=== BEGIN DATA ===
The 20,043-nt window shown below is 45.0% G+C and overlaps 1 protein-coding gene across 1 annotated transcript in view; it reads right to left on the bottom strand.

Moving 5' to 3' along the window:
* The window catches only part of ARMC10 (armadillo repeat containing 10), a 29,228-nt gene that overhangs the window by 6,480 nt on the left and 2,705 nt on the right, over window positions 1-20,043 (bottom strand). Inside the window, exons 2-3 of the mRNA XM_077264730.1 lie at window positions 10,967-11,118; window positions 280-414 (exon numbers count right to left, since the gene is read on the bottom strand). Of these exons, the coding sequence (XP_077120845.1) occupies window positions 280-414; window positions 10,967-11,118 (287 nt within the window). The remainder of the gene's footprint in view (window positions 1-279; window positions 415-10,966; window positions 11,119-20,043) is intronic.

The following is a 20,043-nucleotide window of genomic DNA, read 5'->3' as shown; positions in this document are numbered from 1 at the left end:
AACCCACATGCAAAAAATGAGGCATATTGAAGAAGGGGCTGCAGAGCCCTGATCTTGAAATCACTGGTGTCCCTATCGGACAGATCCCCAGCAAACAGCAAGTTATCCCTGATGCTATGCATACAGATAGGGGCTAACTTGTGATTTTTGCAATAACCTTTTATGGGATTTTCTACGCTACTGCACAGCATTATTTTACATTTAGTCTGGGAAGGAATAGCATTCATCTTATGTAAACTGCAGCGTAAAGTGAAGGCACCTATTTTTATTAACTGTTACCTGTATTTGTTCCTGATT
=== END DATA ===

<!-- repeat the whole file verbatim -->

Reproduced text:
The 20,043-nt window shown below is 45.0% G+C and overlaps 1 protein-coding gene across 1 annotated transcript in view; it reads right to left on the bottom strand.

Moving 5' to 3' along the window:
* The window catches only part of ARMC10 (armadillo repeat containing 10), a 29,228-nt gene that overhangs the window by 6,480 nt on the left and 2,705 nt on the right, over window positions 1-20,043 (bottom strand). Inside the window, exons 2-3 of the mRNA XM_077264730.1 lie at window positions 10,967-11,118; window positions 280-414 (exon numbers count right to left, since the gene is read on the bottom strand). Of these exons, the coding sequence (XP_077120845.1) occupies window positions 280-414; window positions 10,967-11,118 (287 nt within the window). The remainder of the gene's footprint in view (window positions 1-279; window positions 415-10,966; window positions 11,119-20,043) is intronic.

The following is a 20,043-nucleotide window of genomic DNA, read 5'->3' as shown; positions in this document are numbered from 1 at the left end:
AACCCACATGCAAAAAATGAGGCATATTGAAGAAGGGGCTGCAGAGCCCTGATCTTGAAATCACTGGTGTCCCTATCGGACAGATCCCCAGCAAACAGCAAGTTATCCCTGATGCTATGCATACAGATAGGGGCTAACTTGTGATTTTTGCAATAACCTTTTATGGGATTTTCTACGCTACTGCACAGCATTATTTTACATTTAGTCTGGGAAGGAATAGCATTCATCTTATGTAAACTGCAGCGTAAAGTGAAGGCACCTATTTTTATTAACTGTTACCTGTATTTGTTCCTGATT